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New target for atherosclerosis: ACAT2

Research in animals suggests that an enzyme called ACAT2 may play a major role in the atherosclerosis, and that drugs to target it could reduce the risk of cardiovascular disease.

There are three different enzymes, ACAT1, ACAT2 and LCAT, that can change cholesterol into a form that can be more easily carried in blood.
ACAT2 ( Acyl-Coenzyme A:Cholesterol Acyltransferase 2 ), is a proatherogenic enzyme that contributes cholesteryl esters to apoB-containing lipoproteins, whereas LCAT ( Lecithin: Cholesterol Acyltransferase ) is an antiatherogenic enzyme that facilitates reverse cholesterol transport by esterifying free cholesterol on HDL particles.

Studies in both mice and monkeys showed that cholesterol altered by ACAT2 is more likely to build up in blood vessel walls and cause atherosclerosis.
In studies of genetically altered mice that do not produce ACAT2, levels of atherosclerosis are 85 percent lower than animals producing ACAT2.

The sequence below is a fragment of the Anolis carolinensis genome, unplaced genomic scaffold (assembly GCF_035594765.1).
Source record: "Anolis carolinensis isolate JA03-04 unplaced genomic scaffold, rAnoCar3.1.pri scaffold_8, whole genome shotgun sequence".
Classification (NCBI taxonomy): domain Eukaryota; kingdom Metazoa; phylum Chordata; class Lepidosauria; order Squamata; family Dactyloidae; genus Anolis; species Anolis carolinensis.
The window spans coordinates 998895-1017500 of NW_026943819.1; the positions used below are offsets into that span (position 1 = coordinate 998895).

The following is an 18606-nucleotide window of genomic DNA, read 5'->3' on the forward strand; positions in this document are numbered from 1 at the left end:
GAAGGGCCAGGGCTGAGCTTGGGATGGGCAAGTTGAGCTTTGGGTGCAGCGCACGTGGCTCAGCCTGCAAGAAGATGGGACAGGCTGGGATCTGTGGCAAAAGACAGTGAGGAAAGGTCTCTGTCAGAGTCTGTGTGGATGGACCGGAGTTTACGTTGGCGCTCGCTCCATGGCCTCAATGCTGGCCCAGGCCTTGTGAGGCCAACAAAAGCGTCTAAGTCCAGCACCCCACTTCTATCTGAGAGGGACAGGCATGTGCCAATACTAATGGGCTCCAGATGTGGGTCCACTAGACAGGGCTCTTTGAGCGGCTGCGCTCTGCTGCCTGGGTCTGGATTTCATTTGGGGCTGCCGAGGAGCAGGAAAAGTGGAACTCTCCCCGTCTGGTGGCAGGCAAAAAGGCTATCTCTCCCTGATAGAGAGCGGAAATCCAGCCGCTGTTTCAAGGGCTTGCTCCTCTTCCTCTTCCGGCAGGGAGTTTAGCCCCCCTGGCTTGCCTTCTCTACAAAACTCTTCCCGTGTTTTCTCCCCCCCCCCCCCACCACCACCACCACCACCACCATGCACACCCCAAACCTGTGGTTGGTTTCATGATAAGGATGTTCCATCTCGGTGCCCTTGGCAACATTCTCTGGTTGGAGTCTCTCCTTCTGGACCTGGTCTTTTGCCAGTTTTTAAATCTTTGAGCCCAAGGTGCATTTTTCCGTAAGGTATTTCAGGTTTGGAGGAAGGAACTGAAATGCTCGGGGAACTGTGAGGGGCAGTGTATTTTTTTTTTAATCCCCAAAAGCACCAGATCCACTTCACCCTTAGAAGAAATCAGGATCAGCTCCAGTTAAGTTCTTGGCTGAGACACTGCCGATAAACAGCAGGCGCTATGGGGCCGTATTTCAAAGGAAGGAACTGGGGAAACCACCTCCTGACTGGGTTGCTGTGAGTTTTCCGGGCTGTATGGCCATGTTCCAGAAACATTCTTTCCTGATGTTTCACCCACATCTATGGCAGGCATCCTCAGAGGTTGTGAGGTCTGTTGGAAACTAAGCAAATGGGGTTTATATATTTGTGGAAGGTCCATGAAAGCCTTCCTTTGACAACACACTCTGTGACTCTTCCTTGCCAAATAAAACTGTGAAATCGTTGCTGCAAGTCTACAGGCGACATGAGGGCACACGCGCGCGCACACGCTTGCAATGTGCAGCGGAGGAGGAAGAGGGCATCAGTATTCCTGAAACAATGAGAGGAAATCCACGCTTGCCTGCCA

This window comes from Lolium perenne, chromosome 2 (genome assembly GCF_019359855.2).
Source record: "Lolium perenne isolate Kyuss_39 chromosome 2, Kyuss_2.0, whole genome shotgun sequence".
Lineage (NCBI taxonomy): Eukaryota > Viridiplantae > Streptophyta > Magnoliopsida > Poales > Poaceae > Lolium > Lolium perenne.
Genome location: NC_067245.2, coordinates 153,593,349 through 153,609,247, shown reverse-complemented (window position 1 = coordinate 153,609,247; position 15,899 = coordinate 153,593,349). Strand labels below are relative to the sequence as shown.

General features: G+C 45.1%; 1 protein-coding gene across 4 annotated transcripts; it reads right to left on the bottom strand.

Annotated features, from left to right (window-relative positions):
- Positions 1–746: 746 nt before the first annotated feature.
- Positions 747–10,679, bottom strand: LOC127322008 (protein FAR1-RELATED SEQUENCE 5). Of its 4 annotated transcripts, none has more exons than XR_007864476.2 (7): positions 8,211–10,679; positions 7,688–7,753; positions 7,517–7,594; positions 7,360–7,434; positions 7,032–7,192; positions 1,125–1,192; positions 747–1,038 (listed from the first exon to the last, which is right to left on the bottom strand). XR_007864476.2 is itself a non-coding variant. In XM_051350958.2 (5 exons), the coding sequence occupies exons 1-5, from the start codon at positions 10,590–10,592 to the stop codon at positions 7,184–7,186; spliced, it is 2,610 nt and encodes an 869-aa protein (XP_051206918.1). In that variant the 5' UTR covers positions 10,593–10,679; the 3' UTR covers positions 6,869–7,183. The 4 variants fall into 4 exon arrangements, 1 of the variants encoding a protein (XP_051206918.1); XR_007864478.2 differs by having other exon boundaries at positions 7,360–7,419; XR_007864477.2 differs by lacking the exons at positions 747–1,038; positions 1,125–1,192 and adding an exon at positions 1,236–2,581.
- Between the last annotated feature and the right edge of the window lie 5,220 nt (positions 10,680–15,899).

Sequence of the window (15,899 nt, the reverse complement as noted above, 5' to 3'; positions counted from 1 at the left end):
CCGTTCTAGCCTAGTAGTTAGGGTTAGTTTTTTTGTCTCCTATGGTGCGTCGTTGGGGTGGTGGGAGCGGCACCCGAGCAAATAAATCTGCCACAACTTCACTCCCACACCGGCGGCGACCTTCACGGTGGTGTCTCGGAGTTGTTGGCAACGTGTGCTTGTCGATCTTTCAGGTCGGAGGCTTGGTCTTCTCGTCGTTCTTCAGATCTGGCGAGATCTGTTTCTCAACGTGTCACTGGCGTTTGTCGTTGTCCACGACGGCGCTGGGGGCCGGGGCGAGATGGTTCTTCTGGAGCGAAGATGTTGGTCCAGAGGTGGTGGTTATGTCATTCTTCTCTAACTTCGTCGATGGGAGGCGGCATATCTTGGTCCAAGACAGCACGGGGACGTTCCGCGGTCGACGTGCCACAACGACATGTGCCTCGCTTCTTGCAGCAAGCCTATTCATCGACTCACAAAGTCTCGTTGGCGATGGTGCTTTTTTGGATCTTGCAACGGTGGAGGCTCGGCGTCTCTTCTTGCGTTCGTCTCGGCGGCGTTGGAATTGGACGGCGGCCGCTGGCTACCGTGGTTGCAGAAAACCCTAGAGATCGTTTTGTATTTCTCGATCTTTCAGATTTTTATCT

These results have recently been confirmed in normal mice by using a molecule that blocks the effects of ACAT2.

Investigators from Wake Forest University School of Medicine hope the research will lead to a drug that can inhibit the enzyme's production in humans.

Scientists already know that humans produce ACAT2 and that women have lower levels than men.
Research has shown that estrogen can lower ACAT2 production. This could explain why women are less likely than men to get heart disease during their estrogen-producing years.

Lawrence Rudel, the lead of the research, is also studying how the three enzymes are activated to alter cholesterol.
Evidence suggests that a diet high in mono-unsaturated fats, which include olive oil, nuts and nut butters, avocado and sesame seeds, may stimulate transformation by ACAT2.

In a study of monkeys, those that were fed a diet high in monounsaturated fat got just as much heart disease as monkeys that were fed saturated fat, even though their levels of LDL-cholesterol decreased.

Source: American Heart Association's Sixth Annual Conference on Arteriosclerosis, Thrombosis and Vascular Biology, 2005